CAPABLE Clinical Trials
Are you one of the many American women that struggles with fecal incontinence?
Fecal incontinence is also called accidental bowel leakage. Many women experience this very embarrassing problem which can be difficult to manage.
Doctors recommend a number of non-surgical treatments for fecal incontinence. They include:
- Changes in diet and behaviors
- Medications: Often a large number of women with fecal incontinence will complain of leaking only with loose or watery stools. Anti-diarrhea medications such as loperamide (Imodium) are at times prescribed to help create more formed stools and decrease urgent feelings of needing to go to the bathroom. Currently this medication is not prescribed routinely for women who have only fecal incontinence although it is frequently prescribed for women who complain of fecal incontinence and loose or watery stools.
- Pelvic muscle training exercises: Working with a physical therapist or specialist in pelvic floor muscle and behavioral therapy has been shown to be helpful for all types of incontinence. It includes pelvic floor muscle therapy, designed to strengthen and improve coordination of the pelvic floor muscles to control leakage.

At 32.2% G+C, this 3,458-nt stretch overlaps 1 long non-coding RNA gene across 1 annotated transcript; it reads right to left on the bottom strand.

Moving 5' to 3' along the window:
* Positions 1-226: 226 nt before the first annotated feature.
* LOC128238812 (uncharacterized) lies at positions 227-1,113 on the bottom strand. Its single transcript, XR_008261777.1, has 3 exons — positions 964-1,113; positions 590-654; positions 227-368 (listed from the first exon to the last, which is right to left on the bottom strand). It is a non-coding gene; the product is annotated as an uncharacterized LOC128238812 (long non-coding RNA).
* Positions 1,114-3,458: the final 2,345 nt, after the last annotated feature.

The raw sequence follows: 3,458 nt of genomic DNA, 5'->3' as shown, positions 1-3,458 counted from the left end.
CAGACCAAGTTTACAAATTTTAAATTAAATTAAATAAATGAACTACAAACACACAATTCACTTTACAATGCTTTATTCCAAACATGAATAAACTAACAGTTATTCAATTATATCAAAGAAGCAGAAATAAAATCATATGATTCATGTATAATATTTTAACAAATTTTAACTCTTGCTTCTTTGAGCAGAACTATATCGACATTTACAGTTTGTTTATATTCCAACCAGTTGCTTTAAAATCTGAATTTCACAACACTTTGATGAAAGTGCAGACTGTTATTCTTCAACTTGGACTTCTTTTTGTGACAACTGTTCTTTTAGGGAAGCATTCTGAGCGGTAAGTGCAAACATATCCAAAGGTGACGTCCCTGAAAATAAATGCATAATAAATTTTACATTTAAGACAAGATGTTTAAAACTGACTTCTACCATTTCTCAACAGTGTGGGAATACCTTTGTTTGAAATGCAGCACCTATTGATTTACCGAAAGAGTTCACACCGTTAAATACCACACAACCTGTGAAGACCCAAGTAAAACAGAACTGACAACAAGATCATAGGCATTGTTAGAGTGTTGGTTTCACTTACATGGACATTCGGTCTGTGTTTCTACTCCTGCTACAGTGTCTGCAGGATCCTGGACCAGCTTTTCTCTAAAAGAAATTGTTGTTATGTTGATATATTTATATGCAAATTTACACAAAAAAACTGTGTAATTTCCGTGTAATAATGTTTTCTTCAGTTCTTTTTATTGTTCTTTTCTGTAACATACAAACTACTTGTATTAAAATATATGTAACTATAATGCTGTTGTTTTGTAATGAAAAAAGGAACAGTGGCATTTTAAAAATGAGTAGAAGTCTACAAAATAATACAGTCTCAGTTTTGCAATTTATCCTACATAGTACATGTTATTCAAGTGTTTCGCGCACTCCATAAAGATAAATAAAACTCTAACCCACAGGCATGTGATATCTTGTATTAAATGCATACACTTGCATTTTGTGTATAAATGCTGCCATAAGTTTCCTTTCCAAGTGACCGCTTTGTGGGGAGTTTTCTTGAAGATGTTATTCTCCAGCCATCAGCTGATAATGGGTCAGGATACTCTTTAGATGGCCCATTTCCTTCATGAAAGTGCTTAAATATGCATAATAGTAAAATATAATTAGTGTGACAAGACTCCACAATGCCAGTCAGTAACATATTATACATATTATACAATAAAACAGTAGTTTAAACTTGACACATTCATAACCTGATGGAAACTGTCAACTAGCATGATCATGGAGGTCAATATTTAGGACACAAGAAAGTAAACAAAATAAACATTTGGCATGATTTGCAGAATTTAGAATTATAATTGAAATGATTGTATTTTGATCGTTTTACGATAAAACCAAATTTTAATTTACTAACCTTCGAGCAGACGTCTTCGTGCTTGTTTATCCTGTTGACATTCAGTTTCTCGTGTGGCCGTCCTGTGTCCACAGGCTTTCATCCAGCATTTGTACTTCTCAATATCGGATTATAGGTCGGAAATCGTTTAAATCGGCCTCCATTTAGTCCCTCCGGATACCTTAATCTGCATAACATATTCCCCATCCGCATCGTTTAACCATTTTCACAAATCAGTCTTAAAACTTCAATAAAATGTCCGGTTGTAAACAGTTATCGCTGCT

What is the CAPABLE study?
The goal of the CAPABLE study is to learn more about the last two treatments: medications and pelvic muscle training. Specifically, this study will compare the following treatments for fecal incontinence to see if one treatment or both together are better than usual care at improving fecal incontinence:
- Loperamide only
- Pelvic muscle training only
- Loperamide and pelvic muscle training together
- Usual care / placebo pill
Women will be randomly assigned to one of the four groups above. Treatment will continue for 6 months. Women will report their symptoms throughout the study by answering questionnaires and completing a bowel diary.
Recruitment began in March of 2014. The results are expected to be available in the spring of 2017.
For more information about this study please contact Karen Mislanovich RN, the study coordinator, at 412-641-6679